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What Recent Trends in Jobs Data Mean for the Auto Industry

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Part 2
What Recent Trends in Jobs Data Mean for the Auto Industry PART 2 OF 3

What the Trend in August Jobless Claims Means for Autos

Jobless claims fell in August

According to the latest data released for the week ending August 26, 2017, the SAAR (seasonally adjusted annual rate) for US initial jobless claims stood at 236,000. The data, released on August 31, reflected a rise from the previous week’s SAAR for jobless claims, which stood at 235,000.

What the Trend in August Jobless Claims Means for Autos

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Each week, the US Department of Labor releases initial jobless claims data. The data track employment conditions and show how many people filed for unemployment benefits in the previous week. It’s considered a measure of strength or weakness in the labor market.

The data on a not seasonally adjusted basis suggests that 196,020 US citizens claimed unemployment insurance during the week ending August 26. In comparison, a lower number of 195,130 individuals claimed the insurance in the previous week.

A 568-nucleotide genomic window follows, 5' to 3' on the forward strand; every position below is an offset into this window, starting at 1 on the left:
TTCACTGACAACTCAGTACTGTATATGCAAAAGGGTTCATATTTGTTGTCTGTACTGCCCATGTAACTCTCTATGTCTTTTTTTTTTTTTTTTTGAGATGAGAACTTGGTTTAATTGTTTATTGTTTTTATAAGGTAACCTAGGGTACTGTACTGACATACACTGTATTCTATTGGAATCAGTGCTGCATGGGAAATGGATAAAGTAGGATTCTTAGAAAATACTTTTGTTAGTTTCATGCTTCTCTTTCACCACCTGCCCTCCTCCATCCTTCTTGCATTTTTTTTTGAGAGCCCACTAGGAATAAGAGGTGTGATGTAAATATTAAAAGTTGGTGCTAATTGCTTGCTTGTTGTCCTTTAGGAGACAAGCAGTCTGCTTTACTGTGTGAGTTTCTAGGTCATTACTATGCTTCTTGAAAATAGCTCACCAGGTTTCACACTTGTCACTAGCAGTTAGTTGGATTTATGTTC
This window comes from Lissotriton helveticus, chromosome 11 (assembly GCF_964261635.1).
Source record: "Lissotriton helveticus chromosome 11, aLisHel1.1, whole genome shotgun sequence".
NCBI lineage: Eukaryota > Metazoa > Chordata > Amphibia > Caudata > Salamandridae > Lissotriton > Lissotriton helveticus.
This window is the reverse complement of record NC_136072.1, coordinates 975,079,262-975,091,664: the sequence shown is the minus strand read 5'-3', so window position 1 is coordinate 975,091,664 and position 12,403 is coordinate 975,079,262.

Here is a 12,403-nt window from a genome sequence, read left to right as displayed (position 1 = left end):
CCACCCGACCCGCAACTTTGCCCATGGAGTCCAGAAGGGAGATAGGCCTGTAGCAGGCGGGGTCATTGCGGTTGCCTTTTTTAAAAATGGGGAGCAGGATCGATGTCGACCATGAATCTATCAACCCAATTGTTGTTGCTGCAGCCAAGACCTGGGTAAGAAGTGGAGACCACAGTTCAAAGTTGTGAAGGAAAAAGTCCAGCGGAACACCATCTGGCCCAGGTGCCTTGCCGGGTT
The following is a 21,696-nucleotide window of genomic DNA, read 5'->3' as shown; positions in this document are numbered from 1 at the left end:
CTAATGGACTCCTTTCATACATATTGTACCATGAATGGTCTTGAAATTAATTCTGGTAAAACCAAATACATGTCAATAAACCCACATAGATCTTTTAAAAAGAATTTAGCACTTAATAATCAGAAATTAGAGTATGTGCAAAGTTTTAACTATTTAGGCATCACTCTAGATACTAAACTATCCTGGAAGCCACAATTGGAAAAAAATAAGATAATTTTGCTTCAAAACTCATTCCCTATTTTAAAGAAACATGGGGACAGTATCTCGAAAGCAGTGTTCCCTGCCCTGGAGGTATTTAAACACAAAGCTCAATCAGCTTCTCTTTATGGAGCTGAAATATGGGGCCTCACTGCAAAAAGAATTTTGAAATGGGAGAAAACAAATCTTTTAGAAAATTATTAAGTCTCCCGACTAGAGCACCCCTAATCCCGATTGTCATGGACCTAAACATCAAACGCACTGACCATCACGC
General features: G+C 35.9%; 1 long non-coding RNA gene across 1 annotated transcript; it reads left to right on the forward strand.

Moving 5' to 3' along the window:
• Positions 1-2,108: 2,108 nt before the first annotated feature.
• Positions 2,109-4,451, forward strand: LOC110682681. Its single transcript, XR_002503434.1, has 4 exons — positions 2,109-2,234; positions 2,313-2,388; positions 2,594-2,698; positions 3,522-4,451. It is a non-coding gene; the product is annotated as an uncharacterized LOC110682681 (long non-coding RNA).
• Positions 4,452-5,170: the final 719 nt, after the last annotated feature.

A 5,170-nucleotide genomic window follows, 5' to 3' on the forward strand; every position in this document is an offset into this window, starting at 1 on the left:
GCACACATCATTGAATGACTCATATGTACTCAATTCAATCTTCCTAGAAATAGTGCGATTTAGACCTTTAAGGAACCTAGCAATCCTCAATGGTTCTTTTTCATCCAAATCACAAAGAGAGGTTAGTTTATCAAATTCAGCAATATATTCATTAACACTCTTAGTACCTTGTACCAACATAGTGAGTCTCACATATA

Four-week average

As you can see in the above chart, the four-week moving average of jobless claims was on a downward trajectory. Currently, it’s at 236,750—not far from a 44-year low. A week is a very short period to analyze jobless claims’ existing trend. Investors often prefer the four-week average for jobless claims to avoid statistical noise.

Jobless claims less than 300,000 are considered to reflect a strong job market. A recent drop in the four-week average of these claims could be a positive indicator for the auto industry.

A strong jobs market boosts auto companies’ growth prospects (XLY) including Ford (F), General Motors (GM), Toyota (TM), and Fiat Chrysler (FCAU).

In the next part, we’ll discuss what to expect from non-farm payroll data for August 2017.

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